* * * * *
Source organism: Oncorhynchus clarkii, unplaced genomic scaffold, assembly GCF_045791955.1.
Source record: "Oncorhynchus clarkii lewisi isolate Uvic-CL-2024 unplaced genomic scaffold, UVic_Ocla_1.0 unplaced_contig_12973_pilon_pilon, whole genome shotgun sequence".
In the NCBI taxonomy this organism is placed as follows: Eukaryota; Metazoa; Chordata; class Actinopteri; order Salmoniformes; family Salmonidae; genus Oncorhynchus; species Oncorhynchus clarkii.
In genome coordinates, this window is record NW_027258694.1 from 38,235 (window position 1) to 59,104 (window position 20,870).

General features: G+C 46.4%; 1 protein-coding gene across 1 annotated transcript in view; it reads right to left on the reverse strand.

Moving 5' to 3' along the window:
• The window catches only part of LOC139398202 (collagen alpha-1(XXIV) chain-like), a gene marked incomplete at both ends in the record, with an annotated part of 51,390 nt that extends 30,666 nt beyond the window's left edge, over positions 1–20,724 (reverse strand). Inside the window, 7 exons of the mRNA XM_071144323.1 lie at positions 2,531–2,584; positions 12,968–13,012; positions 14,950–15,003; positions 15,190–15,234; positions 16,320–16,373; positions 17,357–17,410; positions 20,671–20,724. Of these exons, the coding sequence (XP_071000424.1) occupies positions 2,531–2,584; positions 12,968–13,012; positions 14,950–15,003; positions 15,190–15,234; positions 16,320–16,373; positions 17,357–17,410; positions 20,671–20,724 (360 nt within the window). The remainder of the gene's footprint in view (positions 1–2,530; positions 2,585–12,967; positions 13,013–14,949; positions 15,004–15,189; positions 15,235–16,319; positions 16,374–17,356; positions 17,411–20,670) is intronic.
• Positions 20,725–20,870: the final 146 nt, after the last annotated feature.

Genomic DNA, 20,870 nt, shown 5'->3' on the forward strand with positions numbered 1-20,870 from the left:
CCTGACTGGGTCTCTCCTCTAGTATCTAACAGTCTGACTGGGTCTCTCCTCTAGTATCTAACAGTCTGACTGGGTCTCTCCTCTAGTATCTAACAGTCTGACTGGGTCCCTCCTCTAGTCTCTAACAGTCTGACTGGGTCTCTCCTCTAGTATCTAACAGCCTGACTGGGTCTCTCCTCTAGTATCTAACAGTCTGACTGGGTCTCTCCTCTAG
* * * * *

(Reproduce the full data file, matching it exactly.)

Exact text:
Source organism: Oncorhynchus clarkii, unplaced genomic scaffold, assembly GCF_045791955.1.
Source record: "Oncorhynchus clarkii lewisi isolate Uvic-CL-2024 unplaced genomic scaffold, UVic_Ocla_1.0 unplaced_contig_12973_pilon_pilon, whole genome shotgun sequence".
In the NCBI taxonomy this organism is placed as follows: Eukaryota; Metazoa; Chordata; class Actinopteri; order Salmoniformes; family Salmonidae; genus Oncorhynchus; species Oncorhynchus clarkii.
In genome coordinates, this window is record NW_027258694.1 from 38,235 (window position 1) to 59,104 (window position 20,870).

General features: G+C 46.4%; 1 protein-coding gene across 1 annotated transcript in view; it reads right to left on the reverse strand.

Moving 5' to 3' along the window:
• The window catches only part of LOC139398202 (collagen alpha-1(XXIV) chain-like), a gene marked incomplete at both ends in the record, with an annotated part of 51,390 nt that extends 30,666 nt beyond the window's left edge, over positions 1–20,724 (reverse strand). Inside the window, 7 exons of the mRNA XM_071144323.1 lie at positions 2,531–2,584; positions 12,968–13,012; positions 14,950–15,003; positions 15,190–15,234; positions 16,320–16,373; positions 17,357–17,410; positions 20,671–20,724. Of these exons, the coding sequence (XP_071000424.1) occupies positions 2,531–2,584; positions 12,968–13,012; positions 14,950–15,003; positions 15,190–15,234; positions 16,320–16,373; positions 17,357–17,410; positions 20,671–20,724 (360 nt within the window). The remainder of the gene's footprint in view (positions 1–2,530; positions 2,585–12,967; positions 13,013–14,949; positions 15,004–15,189; positions 15,235–16,319; positions 16,374–17,356; positions 17,411–20,670) is intronic.
• Positions 20,725–20,870: the final 146 nt, after the last annotated feature.

Genomic DNA, 20,870 nt, shown 5'->3' on the forward strand with positions numbered 1-20,870 from the left:
CCTGACTGGGTCTCTCCTCTAGTATCTAACAGTCTGACTGGGTCTCTCCTCTAGTATCTAACAGTCTGACTGGGTCTCTCCTCTAGTATCTAACAGTCTGACTGGGTCCCTCCTCTAGTCTCTAACAGTCTGACTGGGTCTCTCCTCTAGTATCTAACAGCCTGACTGGGTCTCTCCTCTAGTATCTAACAGTCTGACTGGGTCTCTCCTCTAG